By: Myra Imran
Islamabad: The annual report on violence against women (VAW) launched on Monday shows increasing trend of VAW in the country with married women becoming the victim in majority of the cases.
The report titled ‘Situation of Violence against Women in Pakistan 2011’ is fourth such report issued by the by Aurat Foundation compiling annual statistics of violence against women in the country. The comprehensive report presents analysis of such crimes and explains the mindset that leads to these extreme steps.
Nasreen Azhar, women’s rights activist and former member National Commission on the Status of Women (NCSW), presented the findings of the report. She said that 8,539 women became victims of violence in 2011 and there was an overall 6.74 per cent increase in reported cases of VAW in the country as compared to year 2010. The figure was 8,000 in year 2010. She said that in 42.78 per cent cases, the victims were married women whereas almost 39 per cent were unmarried and 1.46 per cent were widows or divorced.
Pointing out another alarming trend, Nasreen said around 15 per cent of victims were less than 18 years of age. She said that in large number of incidents, the FIRs were not lodged. Among the total 8,539 incidents, FIR was registered in 6,745 cases whereas no FIR was registered in 911 cases and there was no information available in 883 cases. In some forms of violence there has been notable increase, for instance, sexual assault increased by 48.65 per cent, acid throwing increased by 37.5 per cent, ‘honour’ killings by 26.57 per cent, and domestic violence increased by 25.51 per cent.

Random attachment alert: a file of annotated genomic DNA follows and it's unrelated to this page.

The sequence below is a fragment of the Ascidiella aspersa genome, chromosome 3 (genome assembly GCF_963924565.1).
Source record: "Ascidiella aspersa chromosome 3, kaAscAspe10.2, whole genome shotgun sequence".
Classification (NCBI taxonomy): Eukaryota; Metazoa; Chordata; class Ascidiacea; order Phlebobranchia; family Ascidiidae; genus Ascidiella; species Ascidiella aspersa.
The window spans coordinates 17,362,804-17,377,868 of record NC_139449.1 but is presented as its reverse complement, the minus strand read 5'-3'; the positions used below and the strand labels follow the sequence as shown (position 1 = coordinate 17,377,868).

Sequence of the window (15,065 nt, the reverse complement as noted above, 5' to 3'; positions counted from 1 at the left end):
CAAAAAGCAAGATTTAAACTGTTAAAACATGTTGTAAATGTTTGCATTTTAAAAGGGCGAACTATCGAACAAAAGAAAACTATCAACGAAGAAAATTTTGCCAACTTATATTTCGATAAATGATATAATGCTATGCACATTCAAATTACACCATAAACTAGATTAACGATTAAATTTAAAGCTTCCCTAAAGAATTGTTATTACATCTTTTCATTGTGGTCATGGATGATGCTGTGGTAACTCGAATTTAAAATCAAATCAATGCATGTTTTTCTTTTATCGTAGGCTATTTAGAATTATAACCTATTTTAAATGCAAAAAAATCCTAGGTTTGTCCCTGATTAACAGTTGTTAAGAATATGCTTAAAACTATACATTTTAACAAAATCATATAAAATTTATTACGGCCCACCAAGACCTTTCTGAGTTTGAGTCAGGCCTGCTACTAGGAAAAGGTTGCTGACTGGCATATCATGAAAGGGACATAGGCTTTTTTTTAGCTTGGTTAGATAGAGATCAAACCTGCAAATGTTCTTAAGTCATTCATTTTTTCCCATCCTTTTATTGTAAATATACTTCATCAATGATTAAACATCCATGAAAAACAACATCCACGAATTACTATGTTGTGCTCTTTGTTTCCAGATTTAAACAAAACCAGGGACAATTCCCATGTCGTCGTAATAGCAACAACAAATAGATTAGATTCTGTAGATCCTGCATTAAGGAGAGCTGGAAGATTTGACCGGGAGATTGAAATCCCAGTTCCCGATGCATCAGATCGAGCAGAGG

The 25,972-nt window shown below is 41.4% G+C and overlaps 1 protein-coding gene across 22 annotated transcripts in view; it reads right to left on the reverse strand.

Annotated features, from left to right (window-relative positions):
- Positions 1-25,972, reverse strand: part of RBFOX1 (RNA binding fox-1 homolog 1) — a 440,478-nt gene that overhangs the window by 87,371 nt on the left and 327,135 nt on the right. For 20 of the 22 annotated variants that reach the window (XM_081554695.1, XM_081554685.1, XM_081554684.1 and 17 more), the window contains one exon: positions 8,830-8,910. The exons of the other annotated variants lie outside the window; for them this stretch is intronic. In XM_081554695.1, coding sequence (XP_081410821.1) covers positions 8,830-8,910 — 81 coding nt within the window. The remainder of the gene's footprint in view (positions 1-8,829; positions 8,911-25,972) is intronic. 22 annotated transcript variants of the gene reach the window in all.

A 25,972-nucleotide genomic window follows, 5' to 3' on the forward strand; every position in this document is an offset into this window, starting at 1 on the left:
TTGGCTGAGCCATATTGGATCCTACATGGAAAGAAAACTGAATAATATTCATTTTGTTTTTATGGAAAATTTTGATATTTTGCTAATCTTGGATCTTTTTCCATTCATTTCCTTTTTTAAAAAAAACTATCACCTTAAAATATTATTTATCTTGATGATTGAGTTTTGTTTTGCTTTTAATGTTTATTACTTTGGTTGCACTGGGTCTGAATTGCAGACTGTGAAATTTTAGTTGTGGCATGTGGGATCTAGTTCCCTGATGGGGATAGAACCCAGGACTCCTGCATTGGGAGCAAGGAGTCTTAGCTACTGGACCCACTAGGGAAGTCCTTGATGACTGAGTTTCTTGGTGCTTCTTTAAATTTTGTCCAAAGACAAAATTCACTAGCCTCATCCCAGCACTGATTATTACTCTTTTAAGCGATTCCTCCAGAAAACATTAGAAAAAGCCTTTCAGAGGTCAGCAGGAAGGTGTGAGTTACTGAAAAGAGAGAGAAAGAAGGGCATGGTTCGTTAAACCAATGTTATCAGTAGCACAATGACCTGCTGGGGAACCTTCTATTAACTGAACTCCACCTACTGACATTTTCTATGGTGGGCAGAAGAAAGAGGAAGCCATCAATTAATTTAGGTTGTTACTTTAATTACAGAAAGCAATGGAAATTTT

She said that majority of the cases were reported from Punjab where 6,188 violence incidents were reported and largest number of abduction cases were reported in Punjab. She informed that in Sindh, most perpetrated crime against women was honour killing and murder of women topped the list of violence incidents reported in KP.
The former Chairperson National Commission on the Status of Women, Anis Haroon, termed the current data as tip of iceberg and said that the real rate of violence against women could be much higher. “Although the violence against women also happens in modern developed countries, however, in Pakistan this violence is more problematic because of lack of implementation of laws, bad governance, lack of awareness and education.
She emphasised that for eradicating violence against women, there is a need to change the mindset of society. She also criticised the negative aspects of tribal culture, which has little space for women and where women are killed in the name of ‘honour’ and are given away in dispute settlement. Justice (r) Majida Rizvie, former Chairperson of National Commission on the Status of Women (NCSW), and chief guest of the launching ceremony, in her concluding speech gave a critical analysis of violence against women in Pakistan. She said that there are many causes behind violence against women, but the root cause is perhaps women’s dependence on men, and men’s approach that women are their property.